Body of Lies


Action / Adventure / Drama / Romance / Thriller / War

Rotten Tomatoes Critics - Rotten 55%
Rotten Tomatoes Audience - Upright 62%
IMDb Rating 7.1 10 219798


Uploaded By: OTTO
August 05, 2011 at 01:59 AM



Leonardo DiCaprio as Roger Ferris
Oscar Isaac as Bassam
Annabelle Wallis as Hani's Girlfriend in Bar
720p.BLU 1080p.BLU
522.13 MB
English 2.0
23.976 fps
2 hr 8 min
P/S 1 / 8
1.95 GB
English 2.0
23.976 fps
2 hr 8 min
P/S 6 / 24

Movie Reviews

Reviewed by EUyeshima 6 / 10

Intense Political Thriller Takes More Cues from Hollywood than the Current Middle East Crisis

The craftsmanship behind director Ridley Scott's 2008 convulsive political thriller is impressive, but having acts of terrorism drive an intentionally labyrinth plot reveals how they impede the story structurally, an insurmountable barrier that screenwriter William Monahan ("The Departed") can't seem to overcome. The movie's first half is all the more bewildering for all the double-crosses and cover-ups that serve to set up the central situation. Based on Washington Post columnist David Ignatius' 2007 novel, the movie focuses on embedded CIA operative Roger Ferris who is on an undercover assignment to hunt an Al-Qaeda terrorist leader named Al-Saleem. Ferris is not entirely alone as he is connected via cell phone with his stateside boss Ed Hoffman, who is the head of the CIA's Near East division and directs Ferris toward life-threatening tasks in a most nonchalant manner from his upscale suburban home.

The plot's impetus is driven by the elusive Al-Saleem's unblinking series of suicide bombings in Europe in response to the invasion by US and UK troops in Iraq and Afghanistan. The movie gets more interesting when Ferris decides to work with Jordanian intelligence director Hani Salaam, an erudite, enigmatic figure who is well entrenched in the Middle East militia and appears to take a page from Mario Puzo's "The Godfather" when it comes to loyalty and betrayal. Of course, it's a matter of course that Ferris' loyalty is tested when an elaborate plan is hatched to create a bogus competing terrorist group and use an unwitting Dubai architect as the head. The other complicating factor is that Ferris has fallen for pretty Iranian nurse Aisha when he gets treated for possible rabies at a clinic. It becomes inevitable that she also becomes a pawn in the political intrigue. Scott paints his canvas with a lot of graphic violence from large-scale bombings to more intimate acts of torture.

All of the external elements are fitting, but they can't seem to masquerade the convoluted and often cliché-ridden plot at the film's core. A solid cast goes a long way to compensate for the plot holes. As Ferris, Leonardo DiCaprio applies his trademark wiry energy to an intensely compelling performance that could have shown a bit more variety. Adding fifty belly-stretching pounds to his frame, Russell Crowe, Scott's favorite leading man ("Gladiator", "American Gangster", "A Good Year"), plays the Arkansan Hoffman as a scene-stealing character part. The irony is that the Australian actor's Southern accent is more convincing than DiCaprio's. Their antagonistic interplay, played out mostly on the phone, is rather predictably developed. Fetching Iranian actress Golshifteh Farahani provides gratefully calm relief to the ongoing mayhem as Aisha, although her character comes across as a mere plot device. There is a nicely fractious dinner table scene with Ferris and her judgmental older sister, although the movie plays down the more human-size hostilities in favor of the pyrotechnics.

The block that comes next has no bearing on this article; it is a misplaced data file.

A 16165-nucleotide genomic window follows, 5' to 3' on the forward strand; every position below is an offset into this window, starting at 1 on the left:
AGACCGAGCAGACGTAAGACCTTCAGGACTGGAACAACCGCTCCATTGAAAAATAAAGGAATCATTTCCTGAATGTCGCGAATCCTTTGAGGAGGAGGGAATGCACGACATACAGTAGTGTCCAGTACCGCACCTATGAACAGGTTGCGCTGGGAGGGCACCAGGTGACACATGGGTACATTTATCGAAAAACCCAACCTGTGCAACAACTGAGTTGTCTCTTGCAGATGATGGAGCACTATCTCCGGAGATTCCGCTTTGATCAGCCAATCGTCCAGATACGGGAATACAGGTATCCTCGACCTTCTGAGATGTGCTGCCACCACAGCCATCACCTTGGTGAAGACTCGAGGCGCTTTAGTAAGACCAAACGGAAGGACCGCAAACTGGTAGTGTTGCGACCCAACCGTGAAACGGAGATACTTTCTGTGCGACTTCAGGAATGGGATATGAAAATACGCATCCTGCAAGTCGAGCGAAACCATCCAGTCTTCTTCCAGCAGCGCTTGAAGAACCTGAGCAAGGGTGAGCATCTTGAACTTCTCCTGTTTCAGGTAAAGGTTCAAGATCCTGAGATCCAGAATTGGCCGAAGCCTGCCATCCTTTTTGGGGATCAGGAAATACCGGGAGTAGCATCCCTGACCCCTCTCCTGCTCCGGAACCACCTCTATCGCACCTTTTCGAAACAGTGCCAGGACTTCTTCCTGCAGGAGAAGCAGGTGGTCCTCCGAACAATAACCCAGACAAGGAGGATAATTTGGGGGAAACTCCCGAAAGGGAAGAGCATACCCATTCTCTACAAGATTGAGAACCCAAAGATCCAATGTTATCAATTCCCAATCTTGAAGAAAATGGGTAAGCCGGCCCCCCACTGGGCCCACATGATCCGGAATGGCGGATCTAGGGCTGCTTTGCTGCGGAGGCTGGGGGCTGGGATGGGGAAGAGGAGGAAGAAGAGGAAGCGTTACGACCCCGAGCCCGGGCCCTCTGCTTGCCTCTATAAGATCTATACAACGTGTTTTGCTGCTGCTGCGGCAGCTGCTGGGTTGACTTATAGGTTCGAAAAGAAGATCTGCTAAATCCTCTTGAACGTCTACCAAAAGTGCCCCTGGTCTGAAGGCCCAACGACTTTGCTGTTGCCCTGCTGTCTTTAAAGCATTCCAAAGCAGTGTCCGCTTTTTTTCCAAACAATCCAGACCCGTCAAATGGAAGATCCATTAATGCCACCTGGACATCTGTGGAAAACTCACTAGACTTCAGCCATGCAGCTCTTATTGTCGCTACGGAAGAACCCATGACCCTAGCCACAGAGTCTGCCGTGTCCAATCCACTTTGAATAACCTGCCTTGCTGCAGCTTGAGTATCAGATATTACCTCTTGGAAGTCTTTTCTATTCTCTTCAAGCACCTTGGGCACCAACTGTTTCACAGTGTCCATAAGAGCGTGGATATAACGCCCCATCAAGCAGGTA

As Hani, Mark Strong ("Sunshine", "Stardust") leaves the most vivid impression of the cast but for the most old-fashioned of cinematic reasons - he plays what could be a villainous figure as a suave, mysterious man of honor who is completely on top of his job, an intentional counterpoint, at least physically, to Crowe's slovenly Hoffman. The film's resolution defies credibility, but it finally becomes clear that Monahan is not interested in exposing the factors that have driven the Middle East political maelstrom into acts of escalating terrorism. Rather, his screenplay shows that testosterone-driven Hollywood-style entertainment can take place anywhere.